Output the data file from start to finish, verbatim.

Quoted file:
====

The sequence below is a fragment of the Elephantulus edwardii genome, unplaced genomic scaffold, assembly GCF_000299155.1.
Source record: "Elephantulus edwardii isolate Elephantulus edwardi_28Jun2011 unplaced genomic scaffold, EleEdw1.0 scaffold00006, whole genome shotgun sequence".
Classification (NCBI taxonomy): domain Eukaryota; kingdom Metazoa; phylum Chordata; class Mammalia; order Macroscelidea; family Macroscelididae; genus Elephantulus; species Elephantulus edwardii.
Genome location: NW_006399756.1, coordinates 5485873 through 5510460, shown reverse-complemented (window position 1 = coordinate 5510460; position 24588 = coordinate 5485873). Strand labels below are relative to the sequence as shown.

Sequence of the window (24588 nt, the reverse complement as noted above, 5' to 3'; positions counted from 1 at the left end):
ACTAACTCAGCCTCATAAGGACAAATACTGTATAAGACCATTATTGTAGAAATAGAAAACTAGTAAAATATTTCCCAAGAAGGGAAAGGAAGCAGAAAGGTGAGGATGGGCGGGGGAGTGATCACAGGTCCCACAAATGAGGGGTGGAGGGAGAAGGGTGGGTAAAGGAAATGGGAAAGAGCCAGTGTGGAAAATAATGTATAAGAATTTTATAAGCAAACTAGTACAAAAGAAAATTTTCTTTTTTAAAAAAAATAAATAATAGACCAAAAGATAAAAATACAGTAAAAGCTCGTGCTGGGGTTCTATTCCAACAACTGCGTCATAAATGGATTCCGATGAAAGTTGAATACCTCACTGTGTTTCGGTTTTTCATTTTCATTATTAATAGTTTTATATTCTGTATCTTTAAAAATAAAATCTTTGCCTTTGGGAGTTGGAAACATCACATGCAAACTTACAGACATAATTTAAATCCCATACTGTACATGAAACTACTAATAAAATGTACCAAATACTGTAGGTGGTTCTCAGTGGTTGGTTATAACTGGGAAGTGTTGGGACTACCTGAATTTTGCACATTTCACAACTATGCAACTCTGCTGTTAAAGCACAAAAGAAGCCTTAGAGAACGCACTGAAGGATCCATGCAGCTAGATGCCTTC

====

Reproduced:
The sequence below is a fragment of the Elephantulus edwardii genome, unplaced genomic scaffold, assembly GCF_000299155.1.
Source record: "Elephantulus edwardii isolate Elephantulus edwardi_28Jun2011 unplaced genomic scaffold, EleEdw1.0 scaffold00006, whole genome shotgun sequence".
Classification (NCBI taxonomy): domain Eukaryota; kingdom Metazoa; phylum Chordata; class Mammalia; order Macroscelidea; family Macroscelididae; genus Elephantulus; species Elephantulus edwardii.
Genome location: NW_006399756.1, coordinates 5485873 through 5510460, shown reverse-complemented (window position 1 = coordinate 5510460; position 24588 = coordinate 5485873). Strand labels below are relative to the sequence as shown.

Sequence of the window (24588 nt, the reverse complement as noted above, 5' to 3'; positions counted from 1 at the left end):
ACTAACTCAGCCTCATAAGGACAAATACTGTATAAGACCATTATTGTAGAAATAGAAAACTAGTAAAATATTTCCCAAGAAGGGAAAGGAAGCAGAAAGGTGAGGATGGGCGGGGGAGTGATCACAGGTCCCACAAATGAGGGGTGGAGGGAGAAGGGTGGGTAAAGGAAATGGGAAAGAGCCAGTGTGGAAAATAATGTATAAGAATTTTATAAGCAAACTAGTACAAAAGAAAATTTTCTTTTTTAAAAAAAATAAATAATAGACCAAAAGATAAAAATACAGTAAAAGCTCGTGCTGGGGTTCTATTCCAACAACTGCGTCATAAATGGATTCCGATGAAAGTTGAATACCTCACTGTGTTTCGGTTTTTCATTTTCATTATTAATAGTTTTATATTCTGTATCTTTAAAAATAAAATCTTTGCCTTTGGGAGTTGGAAACATCACATGCAAACTTACAGACATAATTTAAATCCCATACTGTACATGAAACTACTAATAAAATGTACCAAATACTGTAGGTGGTTCTCAGTGGTTGGTTATAACTGGGAAGTGTTGGGACTACCTGAATTTTGCACATTTCACAACTATGCAACTCTGCTGTTAAAGCACAAAAGAAGCCTTAGAGAACGCACTGAAGGATCCATGCAGCTAGATGCCTTC